Leveraging Your Board's Contacts and Influence
Know board resources and ask the right questions.
When new directors join a board, they come equipped with tremendous experience, copious contacts and a history of helping companies grow and succeed. However valuable that may sound, it isn’t worth much if company leadership doesn’t know how to leverage what board members bring to the table.
To get an idea of how private companies can best take advantage of board members’ experience and contacts, we spoke with two of our 2022 Private Company Director Magazine Directors to Watch: W. Steve Albrecht, who serves on the board of the privately held Larry H. Miller Group of Companies as well as SkyWest Airlines, and Glenn Wilson, board member for Michigan Housing Council and Mass Transportation Authority, and advisory board member for ELGA Credit Union, Flagstar Bank, Federal Home Loan Bank of Indianapolis and more.
Albrecht says that most boards he’s served on have done a suitable job of leveraging his contacts. As a result of his recommendations, boards have been able to engage investment bankers, outside legal counsel, CPA firms and search firms with whom Albrecht had previous business relationships.
“But I’ve also seen situations where CEOs didn’t leverage their boards for the resources they could have,” says Albrecht. “They missed out on opportunities to benefit from the board’s knowledge.”
As a helpful tip for company leadership looking to take full advantage of their board’s expertise, he recommends that the management team ask each board member to provide a list of contacts and resources that they would recommend for different business challenges and scenarios.
“Company leaders can then compile that into a list with which all members of the board and management are familiar. When help is needed, the list can be discussed and the appropriate resource tapped.”
Wilson, 37, says leadership is often hesitant to take full advantage of younger directors’ expertise.
On some (though not all) boards he has served on, Wilson observes, “Leadership can feel as though I do not have the ‘time in’ to have a depth of relationships. Sometimes, they don’t realize that my relationships can be beneficial to the bottom line and further the company’s mission.”
Like Albrecht, Wilson recommends that company leadership step up their efforts to tap their board’s connections.
“Companies should always include in their onboarding and annual processes a tool to map connections in and across sectors. These relationships can engage board members at a higher level and result in advantages for the company.”
A question of questions
One of the ways companies can better mine their board’s expertise is by asking better questions. Or, as Wilson says, by making sure there is time during board meetings to ask questions, period.
“Often, board meetings devolve into a reading of reports. Companies miss out on the strategic thinking with which quality board leaders can assist.”
Wilson says he wishes some management teams would focus more on issues like opportunities being missed, public perception of the company and emerging technologies or innovations that could bolster the organization’s work. He suggests that even more personal queries, such as whether board members believe company staff appreciates their input, could ultimately improve the work of the board.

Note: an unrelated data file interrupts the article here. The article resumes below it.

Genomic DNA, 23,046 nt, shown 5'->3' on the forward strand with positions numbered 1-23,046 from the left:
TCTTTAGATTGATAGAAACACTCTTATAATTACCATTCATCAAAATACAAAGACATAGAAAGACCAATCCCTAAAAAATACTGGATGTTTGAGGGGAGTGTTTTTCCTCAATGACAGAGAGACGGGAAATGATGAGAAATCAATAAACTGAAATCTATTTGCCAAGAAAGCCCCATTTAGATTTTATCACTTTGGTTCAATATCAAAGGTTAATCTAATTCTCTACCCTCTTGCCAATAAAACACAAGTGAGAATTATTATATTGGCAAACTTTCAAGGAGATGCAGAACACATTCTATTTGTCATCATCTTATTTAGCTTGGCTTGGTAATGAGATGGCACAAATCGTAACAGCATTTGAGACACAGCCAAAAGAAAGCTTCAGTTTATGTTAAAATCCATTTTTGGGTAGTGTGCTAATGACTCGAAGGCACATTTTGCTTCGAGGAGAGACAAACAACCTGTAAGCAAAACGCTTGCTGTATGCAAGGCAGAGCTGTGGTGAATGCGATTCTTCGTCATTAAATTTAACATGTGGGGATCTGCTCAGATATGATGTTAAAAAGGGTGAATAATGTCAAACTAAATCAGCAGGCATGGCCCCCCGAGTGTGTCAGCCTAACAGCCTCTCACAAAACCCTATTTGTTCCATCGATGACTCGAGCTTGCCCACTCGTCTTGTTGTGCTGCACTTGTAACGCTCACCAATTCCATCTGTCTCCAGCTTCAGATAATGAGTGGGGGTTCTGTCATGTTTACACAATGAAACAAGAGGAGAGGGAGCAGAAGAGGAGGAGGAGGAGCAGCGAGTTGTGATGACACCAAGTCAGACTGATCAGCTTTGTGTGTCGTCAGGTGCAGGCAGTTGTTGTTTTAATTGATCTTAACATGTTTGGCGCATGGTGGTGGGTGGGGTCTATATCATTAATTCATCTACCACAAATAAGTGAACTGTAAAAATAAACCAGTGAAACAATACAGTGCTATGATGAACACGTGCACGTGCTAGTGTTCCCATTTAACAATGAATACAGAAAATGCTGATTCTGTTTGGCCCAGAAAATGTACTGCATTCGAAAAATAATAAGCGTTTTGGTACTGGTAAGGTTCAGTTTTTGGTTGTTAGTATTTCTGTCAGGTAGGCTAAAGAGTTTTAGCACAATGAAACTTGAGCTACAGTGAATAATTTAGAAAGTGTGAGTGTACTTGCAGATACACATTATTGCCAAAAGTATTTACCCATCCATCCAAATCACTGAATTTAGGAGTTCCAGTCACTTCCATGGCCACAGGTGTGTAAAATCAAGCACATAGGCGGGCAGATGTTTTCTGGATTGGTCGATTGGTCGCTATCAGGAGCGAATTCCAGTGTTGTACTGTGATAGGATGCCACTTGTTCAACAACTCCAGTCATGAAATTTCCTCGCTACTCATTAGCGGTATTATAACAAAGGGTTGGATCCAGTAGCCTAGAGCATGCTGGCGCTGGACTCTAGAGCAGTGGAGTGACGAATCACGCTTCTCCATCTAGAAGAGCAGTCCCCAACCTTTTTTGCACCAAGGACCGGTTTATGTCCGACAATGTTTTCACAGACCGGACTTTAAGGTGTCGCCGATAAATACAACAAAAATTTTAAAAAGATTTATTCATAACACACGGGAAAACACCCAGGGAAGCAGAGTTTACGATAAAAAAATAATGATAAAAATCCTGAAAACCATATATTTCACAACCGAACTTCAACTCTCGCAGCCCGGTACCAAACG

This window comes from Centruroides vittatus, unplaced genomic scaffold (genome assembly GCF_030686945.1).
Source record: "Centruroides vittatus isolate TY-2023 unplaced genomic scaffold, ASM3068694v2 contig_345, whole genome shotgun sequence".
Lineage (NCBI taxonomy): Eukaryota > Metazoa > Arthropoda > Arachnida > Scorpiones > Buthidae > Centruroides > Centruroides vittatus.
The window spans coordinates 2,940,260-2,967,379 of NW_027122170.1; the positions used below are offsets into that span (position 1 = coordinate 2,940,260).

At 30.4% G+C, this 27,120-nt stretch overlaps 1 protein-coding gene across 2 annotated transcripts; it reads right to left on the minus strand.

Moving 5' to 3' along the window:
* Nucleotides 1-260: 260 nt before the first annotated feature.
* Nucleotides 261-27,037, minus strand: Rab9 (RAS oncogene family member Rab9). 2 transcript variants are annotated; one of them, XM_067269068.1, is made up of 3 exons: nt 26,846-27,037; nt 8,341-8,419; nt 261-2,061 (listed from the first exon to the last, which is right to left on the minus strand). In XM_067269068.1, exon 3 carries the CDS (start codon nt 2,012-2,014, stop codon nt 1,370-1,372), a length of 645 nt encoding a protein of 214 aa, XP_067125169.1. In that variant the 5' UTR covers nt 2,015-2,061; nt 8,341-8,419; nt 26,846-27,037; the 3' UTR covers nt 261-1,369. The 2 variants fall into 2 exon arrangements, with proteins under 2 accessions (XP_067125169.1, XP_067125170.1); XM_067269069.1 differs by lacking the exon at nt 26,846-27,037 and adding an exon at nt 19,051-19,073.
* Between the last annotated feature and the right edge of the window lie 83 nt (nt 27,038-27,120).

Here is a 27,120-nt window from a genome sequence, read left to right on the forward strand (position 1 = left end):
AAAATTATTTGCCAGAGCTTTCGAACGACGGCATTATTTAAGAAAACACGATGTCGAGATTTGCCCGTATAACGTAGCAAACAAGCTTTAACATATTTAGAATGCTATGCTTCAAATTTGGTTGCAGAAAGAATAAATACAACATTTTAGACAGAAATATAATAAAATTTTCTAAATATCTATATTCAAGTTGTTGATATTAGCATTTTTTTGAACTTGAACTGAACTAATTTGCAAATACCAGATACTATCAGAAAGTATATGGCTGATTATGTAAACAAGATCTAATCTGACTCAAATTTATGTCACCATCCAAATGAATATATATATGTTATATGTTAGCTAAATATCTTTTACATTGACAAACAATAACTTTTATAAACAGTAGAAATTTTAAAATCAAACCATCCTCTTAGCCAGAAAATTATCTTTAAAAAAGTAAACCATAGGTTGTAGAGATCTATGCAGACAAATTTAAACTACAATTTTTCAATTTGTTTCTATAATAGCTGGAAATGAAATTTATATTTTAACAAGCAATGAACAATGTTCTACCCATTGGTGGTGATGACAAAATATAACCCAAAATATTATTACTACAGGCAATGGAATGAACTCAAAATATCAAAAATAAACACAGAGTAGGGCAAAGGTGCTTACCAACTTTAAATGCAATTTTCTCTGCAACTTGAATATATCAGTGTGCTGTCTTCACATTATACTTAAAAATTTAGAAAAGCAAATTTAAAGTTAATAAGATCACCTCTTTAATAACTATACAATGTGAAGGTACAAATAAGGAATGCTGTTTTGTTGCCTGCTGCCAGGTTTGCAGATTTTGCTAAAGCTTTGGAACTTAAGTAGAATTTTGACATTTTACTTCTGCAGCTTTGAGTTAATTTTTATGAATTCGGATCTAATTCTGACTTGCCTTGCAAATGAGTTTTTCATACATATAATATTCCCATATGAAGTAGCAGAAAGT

Albrecht concurs with Wilson on the topic of how board time is best used. He believes that board meetings need to include less recitation and more conversation.
“It should be assumed that all board members have read and studied the materials prior to board meetings,” Albrecht notes. “One of my boards provides a list of questions that they would like the board members to think about. In the meeting, we focus on those questions. It makes for a great discussion and a productive meeting.”
Albrecht believes that communication is key to board success, whether it’s between senior leadership and board members or board members and other “less senior” members of the staff. For instance, he states that CEOs should make sure to prioritize a call to each board member between meetings to discuss the most pressing issues on their minds and to determine what should be discussed at the next board meeting. He makes it a point to arrive at each board meeting a day early to speak with people “two to three levels down in the organization,” like controllers, internal audit staff or accountants.
“Not only do they appreciate me spending time with them and gaining their perspective, but I learn what their concerns are and what questions I should be asking in the board meeting.”
Even if good questions are being asked, the board must be given ample time to discuss solutions, Wilson points out.
“I’m concerned when I’m asked to weigh in on a plan where I have no opportunity to suggest changes or improvements.”
Albrecht looks at the issue from another perspective. Instead of focusing on the questions he is being asked, he zeroes in on board members’ responsibility to make their areas of mastery clear.
“Board members should be assertive enough to be able to say to a CEO or a CFO, ‘That is not my level of expertise, so I’m not sure I’m the right person to ask. I suggest you talk to so-and-so about that.’”
However, he makes clear that part of board service is becoming fluent in as many aspects of a company’s business as possible. He explains that, even if he is serving on a board with a focus as intricate and complex as a software and technological company, he works hard to nail down the intricacies.
“There is no excuse for someone to not try to be the best-read and best-prepared member on the board,” he says. “While we all have different areas of expertise, we should do everything possible to elevate the discussion in the room.”